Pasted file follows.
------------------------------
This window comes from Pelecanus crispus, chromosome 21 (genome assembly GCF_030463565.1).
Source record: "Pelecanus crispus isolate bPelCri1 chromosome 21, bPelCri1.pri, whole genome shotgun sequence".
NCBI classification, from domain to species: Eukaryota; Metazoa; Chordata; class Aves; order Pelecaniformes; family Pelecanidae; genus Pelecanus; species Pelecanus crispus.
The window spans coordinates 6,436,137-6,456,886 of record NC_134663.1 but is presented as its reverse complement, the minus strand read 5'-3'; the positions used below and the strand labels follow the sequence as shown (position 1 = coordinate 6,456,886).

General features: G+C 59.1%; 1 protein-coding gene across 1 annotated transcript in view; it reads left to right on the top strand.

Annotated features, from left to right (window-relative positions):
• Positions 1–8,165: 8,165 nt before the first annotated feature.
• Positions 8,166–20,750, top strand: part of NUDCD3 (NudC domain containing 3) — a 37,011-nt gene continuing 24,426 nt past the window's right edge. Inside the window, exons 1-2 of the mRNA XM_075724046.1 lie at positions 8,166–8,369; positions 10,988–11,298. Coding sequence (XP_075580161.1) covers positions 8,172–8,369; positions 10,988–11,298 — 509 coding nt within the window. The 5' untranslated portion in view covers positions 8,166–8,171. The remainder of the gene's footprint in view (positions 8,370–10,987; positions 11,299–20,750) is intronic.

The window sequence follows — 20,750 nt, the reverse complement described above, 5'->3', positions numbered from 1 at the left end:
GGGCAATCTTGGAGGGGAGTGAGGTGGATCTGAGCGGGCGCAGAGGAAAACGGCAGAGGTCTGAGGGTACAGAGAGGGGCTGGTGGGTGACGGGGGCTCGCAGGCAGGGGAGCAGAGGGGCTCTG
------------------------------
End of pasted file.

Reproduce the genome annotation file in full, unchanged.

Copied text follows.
This window comes from Pelecanus crispus, chromosome 21 (genome assembly GCF_030463565.1).
Source record: "Pelecanus crispus isolate bPelCri1 chromosome 21, bPelCri1.pri, whole genome shotgun sequence".
NCBI classification, from domain to species: Eukaryota; Metazoa; Chordata; class Aves; order Pelecaniformes; family Pelecanidae; genus Pelecanus; species Pelecanus crispus.
The window spans coordinates 6,436,137-6,456,886 of record NC_134663.1 but is presented as its reverse complement, the minus strand read 5'-3'; the positions used below and the strand labels follow the sequence as shown (position 1 = coordinate 6,456,886).

General features: G+C 59.1%; 1 protein-coding gene across 1 annotated transcript in view; it reads left to right on the top strand.

Annotated features, from left to right (window-relative positions):
• Positions 1–8,165: 8,165 nt before the first annotated feature.
• Positions 8,166–20,750, top strand: part of NUDCD3 (NudC domain containing 3) — a 37,011-nt gene continuing 24,426 nt past the window's right edge. Inside the window, exons 1-2 of the mRNA XM_075724046.1 lie at positions 8,166–8,369; positions 10,988–11,298. Coding sequence (XP_075580161.1) covers positions 8,172–8,369; positions 10,988–11,298 — 509 coding nt within the window. The 5' untranslated portion in view covers positions 8,166–8,171. The remainder of the gene's footprint in view (positions 8,370–10,987; positions 11,299–20,750) is intronic.

The window sequence follows — 20,750 nt, the reverse complement described above, 5'->3', positions numbered from 1 at the left end:
GGGCAATCTTGGAGGGGAGTGAGGTGGATCTGAGCGGGCGCAGAGGAAAACGGCAGAGGTCTGAGGGTACAGAGAGGGGCTGGTGGGTGACGGGGGCTCGCAGGCAGGGGAGCAGAGGGGCTCTG